Figure 2. Peak vertical force data were normalized using body weight measurements obtained from the force plate placed beneath each of the four surfaces to generate force data in terms of the number of bodyweights exerted onto each participant.

Only walking and standing maneuvers were performed on the sod surface due to the presence of high soil moisture within the sod during trial conductance. However, significant differences were detected between the other surfaces when each of the maneuvers were evaluated separately (see Figure 3). For the jump landing maneuver, the sand surface produced the largest peak force exerted on the bodies of the participants when compared to the plate by itself and the artificial turf surface. Similar trends were observed with the step landing maneuver. Although the sand surface provided the largest peak force values, the artificial turf surface provided a significantly lower peak force when compared to the force plate by itself and the sand surface. No significant differences were detected during the walking maneuver.

Weed control
Figure 3. Example of vertical force curves generated by the force plate within the prototype ground reaction platform in response to the different surfaces.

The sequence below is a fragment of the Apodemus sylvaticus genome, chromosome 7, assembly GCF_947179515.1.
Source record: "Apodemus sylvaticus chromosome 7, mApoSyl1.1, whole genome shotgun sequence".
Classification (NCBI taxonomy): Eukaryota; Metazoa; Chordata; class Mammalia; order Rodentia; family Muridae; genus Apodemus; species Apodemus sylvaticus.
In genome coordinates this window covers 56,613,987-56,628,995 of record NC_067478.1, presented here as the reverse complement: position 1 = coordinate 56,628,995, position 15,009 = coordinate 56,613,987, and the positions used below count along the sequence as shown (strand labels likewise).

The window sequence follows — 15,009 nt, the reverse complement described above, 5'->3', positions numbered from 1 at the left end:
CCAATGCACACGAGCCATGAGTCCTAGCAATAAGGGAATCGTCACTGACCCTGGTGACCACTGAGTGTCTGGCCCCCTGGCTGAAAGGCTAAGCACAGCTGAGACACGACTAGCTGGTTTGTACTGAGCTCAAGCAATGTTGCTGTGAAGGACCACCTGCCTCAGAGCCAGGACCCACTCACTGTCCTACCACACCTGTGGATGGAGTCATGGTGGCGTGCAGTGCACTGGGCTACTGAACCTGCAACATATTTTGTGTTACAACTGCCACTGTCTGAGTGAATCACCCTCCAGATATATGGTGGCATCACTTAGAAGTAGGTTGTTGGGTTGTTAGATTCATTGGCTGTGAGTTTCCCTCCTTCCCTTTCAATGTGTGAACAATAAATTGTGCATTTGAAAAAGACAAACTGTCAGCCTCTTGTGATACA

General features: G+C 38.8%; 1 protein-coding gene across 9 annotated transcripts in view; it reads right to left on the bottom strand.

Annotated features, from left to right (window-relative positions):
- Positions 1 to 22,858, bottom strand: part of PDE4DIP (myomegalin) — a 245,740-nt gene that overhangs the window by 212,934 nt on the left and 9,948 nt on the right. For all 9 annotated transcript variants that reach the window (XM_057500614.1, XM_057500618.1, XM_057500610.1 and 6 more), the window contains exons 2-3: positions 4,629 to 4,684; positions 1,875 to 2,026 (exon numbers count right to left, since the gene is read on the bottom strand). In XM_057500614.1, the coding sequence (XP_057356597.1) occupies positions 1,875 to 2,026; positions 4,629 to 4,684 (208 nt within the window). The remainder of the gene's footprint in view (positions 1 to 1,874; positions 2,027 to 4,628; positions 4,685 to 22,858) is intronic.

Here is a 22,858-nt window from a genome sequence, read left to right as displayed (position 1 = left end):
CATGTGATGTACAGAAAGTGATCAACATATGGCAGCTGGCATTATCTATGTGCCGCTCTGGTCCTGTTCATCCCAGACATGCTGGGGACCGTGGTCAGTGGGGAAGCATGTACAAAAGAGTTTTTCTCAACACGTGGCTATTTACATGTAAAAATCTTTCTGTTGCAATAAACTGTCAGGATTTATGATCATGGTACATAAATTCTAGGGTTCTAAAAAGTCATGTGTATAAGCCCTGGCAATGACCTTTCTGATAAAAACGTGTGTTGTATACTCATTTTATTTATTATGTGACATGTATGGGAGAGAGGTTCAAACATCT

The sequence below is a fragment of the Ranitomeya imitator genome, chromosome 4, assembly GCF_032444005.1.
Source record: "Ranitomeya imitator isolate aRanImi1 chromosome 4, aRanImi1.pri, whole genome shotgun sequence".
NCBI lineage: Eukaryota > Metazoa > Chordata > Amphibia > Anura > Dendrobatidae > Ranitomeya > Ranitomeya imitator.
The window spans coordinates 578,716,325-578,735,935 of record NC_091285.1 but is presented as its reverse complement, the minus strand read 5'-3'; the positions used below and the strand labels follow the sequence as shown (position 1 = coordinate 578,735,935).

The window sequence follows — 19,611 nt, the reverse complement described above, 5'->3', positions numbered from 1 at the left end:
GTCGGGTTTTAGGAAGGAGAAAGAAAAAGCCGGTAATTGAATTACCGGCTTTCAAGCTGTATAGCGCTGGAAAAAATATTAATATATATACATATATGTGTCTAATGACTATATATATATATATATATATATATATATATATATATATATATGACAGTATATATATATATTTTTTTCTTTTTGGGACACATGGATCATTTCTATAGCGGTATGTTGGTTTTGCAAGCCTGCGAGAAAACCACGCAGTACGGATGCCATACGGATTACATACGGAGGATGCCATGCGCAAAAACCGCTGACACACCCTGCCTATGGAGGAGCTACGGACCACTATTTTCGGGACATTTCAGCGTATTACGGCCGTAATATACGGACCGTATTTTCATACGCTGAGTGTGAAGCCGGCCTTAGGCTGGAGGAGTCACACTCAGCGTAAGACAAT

As mentioned, the primary objective of this project was to evaluate the ability of the force plate to provide reproducible data when placed beneath various materials and surfaces. Although preliminary, the lack of significant variation observed between replications of the same surface provides promising results for the implementation of the ground reaction platforms within future research projects. However, the differences in data observed with respect to surface type were not expected. In the case of the sand surface, differences may be attributed to the lack of playing surface material, whereas the lack of complete soil/subsurface profiles may have affected the artificial turf and sod. Therefore, further research is needed to confirm results found during this preliminary study. Research involving collegiate-level club sport athletes is scheduled to be completed during the fall of 2022 in order to evaluate more replicates of similar maneuvers on the ground reaction platforms using complete soil profiles and a hybrid bermudagrass surface.